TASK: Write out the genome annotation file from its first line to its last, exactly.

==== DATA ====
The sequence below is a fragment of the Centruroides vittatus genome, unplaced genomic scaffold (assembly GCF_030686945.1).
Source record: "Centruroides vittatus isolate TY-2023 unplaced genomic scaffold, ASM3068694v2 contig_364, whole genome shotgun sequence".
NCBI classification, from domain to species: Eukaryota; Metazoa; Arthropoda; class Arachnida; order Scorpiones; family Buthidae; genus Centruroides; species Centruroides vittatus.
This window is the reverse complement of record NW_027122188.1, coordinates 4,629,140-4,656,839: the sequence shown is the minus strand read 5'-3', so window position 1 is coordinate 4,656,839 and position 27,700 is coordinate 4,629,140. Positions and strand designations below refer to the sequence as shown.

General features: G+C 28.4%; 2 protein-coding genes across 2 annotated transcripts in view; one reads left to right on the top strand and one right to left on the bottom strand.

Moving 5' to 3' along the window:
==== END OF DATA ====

The sequence below is a fragment of the Centruroides vittatus genome, unplaced genomic scaffold (assembly GCF_030686945.1).
Source record: "Centruroides vittatus isolate TY-2023 unplaced genomic scaffold, ASM3068694v2 contig_364, whole genome shotgun sequence".
NCBI classification, from domain to species: Eukaryota; Metazoa; Arthropoda; class Arachnida; order Scorpiones; family Buthidae; genus Centruroides; species Centruroides vittatus.
This window is the reverse complement of record NW_027122188.1, coordinates 4,629,140-4,656,839: the sequence shown is the minus strand read 5'-3', so window position 1 is coordinate 4,656,839 and position 27,700 is coordinate 4,629,140. Positions and strand designations below refer to the sequence as shown.

General features: G+C 28.4%; 2 protein-coding genes across 2 annotated transcripts in view; one reads left to right on the top strand and one right to left on the bottom strand.

Moving 5' to 3' along the window: